Institutions and Metaphysics of Cosmology in the Epistemic Networks of Seventeenth-Century Europe
The Early Modern Cosmology research endeavor utilizes a two-pronged approach to the study of early modern cosmology:
- we propose a comparative inquiry into early-modern cosmologies by placing them in the context of their institutional, political, religious, and ideological settings;
- and employ these case studies to make broader, more methodological reflections in a new area of epistemology we refer to as ‘political epistemology’.
Cosmology — the knowledge on the order, constitution, and motions of the world — was a field of acute ideological struggles in early modernity. The fact that such polemics were often inserted into a religious framework should not obscure the eminently political character of the many and diverse attempts to hegemonize scientific debates through cultural, educational, and editorial means. The formation of competing communities can also be seen in the rise of academic and scientific networks that were united by confessional and political ties. For example, the confessional embedment of cosmology in the framework of the late Scholasticism of Jesuit colleges stood in stark opposition to similar efforts in other settings — for example, in the mobile topography of interlinked Protestant universities or the claims for autonomy that were made by philosophy professors at the University of Padua.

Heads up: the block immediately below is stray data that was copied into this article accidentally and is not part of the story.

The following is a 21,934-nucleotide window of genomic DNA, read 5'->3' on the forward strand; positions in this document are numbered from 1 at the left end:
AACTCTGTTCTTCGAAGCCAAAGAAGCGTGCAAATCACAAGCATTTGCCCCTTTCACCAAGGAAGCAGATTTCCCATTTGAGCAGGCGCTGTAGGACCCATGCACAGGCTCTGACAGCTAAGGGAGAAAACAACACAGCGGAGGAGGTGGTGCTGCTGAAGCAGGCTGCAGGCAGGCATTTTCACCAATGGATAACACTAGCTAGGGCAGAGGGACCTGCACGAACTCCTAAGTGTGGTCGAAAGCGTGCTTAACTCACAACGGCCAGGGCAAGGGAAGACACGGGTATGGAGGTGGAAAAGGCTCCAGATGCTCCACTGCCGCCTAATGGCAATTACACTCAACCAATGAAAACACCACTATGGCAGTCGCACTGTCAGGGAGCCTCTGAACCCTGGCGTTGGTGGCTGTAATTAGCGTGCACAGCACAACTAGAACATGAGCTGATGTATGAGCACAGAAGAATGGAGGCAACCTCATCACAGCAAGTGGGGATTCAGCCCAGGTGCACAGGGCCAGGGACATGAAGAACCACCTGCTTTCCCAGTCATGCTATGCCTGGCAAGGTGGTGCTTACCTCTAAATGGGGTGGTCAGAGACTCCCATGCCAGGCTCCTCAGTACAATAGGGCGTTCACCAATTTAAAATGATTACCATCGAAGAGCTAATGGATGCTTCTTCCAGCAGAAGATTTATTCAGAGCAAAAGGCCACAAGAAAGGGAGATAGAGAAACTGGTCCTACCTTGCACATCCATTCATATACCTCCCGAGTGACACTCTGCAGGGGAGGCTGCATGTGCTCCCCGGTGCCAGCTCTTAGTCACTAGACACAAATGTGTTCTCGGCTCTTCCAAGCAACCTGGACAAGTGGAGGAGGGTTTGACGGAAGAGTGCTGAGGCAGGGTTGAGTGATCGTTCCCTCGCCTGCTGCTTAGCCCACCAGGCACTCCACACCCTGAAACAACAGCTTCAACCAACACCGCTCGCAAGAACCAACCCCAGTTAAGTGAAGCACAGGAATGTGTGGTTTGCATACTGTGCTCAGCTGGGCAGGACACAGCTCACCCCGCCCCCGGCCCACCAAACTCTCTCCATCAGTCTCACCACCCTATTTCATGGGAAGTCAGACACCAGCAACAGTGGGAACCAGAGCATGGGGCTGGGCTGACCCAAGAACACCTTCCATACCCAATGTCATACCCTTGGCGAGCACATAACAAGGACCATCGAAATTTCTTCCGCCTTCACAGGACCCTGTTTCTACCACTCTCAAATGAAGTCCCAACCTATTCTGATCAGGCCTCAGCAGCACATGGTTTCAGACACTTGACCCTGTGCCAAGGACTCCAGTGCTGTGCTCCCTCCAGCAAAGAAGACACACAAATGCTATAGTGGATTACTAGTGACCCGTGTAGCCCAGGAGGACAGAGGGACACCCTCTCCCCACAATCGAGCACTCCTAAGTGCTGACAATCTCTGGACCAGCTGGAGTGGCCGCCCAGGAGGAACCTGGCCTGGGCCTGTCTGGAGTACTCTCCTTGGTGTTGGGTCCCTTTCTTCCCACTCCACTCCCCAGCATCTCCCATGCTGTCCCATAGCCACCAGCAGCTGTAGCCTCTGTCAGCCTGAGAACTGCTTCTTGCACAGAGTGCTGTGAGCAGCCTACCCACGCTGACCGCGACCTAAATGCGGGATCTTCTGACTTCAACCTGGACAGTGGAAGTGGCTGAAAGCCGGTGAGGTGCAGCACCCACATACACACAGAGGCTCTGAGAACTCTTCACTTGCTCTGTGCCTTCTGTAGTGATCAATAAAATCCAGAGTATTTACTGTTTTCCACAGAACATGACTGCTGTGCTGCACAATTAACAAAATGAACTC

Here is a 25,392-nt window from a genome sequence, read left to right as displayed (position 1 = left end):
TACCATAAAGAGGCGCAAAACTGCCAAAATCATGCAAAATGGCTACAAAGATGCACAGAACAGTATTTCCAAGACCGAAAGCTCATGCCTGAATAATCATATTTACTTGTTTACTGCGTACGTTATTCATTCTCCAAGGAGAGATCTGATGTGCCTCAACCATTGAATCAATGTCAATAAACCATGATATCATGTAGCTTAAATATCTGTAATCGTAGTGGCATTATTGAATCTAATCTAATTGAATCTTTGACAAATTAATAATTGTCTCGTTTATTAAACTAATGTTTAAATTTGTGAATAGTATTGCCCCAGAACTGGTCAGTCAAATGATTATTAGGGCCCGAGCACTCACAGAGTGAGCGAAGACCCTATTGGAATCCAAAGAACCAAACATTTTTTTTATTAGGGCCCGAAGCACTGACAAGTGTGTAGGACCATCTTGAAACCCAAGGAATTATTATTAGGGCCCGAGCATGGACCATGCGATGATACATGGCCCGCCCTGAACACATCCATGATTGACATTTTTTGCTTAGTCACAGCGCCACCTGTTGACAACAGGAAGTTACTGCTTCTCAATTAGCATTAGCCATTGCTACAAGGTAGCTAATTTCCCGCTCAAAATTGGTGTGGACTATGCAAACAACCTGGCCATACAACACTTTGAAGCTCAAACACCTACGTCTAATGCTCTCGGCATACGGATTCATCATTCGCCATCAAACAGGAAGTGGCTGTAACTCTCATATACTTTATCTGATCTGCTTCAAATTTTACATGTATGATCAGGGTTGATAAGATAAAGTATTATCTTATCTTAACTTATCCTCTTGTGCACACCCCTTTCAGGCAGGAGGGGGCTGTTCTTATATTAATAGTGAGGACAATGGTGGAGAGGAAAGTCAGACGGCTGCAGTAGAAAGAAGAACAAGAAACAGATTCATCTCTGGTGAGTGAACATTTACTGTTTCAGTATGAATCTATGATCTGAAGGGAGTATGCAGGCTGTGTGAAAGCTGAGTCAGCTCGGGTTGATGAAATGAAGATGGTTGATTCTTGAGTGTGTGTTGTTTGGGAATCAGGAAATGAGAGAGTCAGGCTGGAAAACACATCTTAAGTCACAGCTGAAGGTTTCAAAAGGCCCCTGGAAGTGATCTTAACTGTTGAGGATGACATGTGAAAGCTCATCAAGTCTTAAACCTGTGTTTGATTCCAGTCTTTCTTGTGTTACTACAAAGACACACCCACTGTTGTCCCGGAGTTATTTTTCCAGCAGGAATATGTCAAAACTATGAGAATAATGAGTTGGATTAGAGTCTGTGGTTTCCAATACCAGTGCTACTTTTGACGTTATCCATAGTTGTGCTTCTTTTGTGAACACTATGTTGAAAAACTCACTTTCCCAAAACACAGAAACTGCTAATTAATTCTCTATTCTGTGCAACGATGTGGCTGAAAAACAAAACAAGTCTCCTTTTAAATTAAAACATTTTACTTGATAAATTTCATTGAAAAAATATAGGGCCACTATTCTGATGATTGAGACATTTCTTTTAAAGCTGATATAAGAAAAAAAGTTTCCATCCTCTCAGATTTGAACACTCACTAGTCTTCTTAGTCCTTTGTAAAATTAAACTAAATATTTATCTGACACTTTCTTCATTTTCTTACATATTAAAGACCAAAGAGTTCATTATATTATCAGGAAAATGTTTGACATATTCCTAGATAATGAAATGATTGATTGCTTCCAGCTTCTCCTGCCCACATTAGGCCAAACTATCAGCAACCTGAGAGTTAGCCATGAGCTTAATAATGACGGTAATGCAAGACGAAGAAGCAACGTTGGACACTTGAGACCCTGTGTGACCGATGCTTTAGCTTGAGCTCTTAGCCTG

Our study of the religious-political drives behind many early-modern European cosmological skirmishes (in astronomy, physics, philosophy, and epistemology) makes a significant contribution to the political understanding of the advancement of science. Furthermore, because these cultural conflicts over cosmology concerned the categories of science itself, and not merely the content produced by scientific activities, it is also essential for the ERC endeavor to engage with epistemology. Therefore, we inquire into the historical developments of science from the viewpoint of the metaphysical and epistemological principles of the science of the time, as well as from the viewpoint of present-day questions about the nature of our scientific modernity.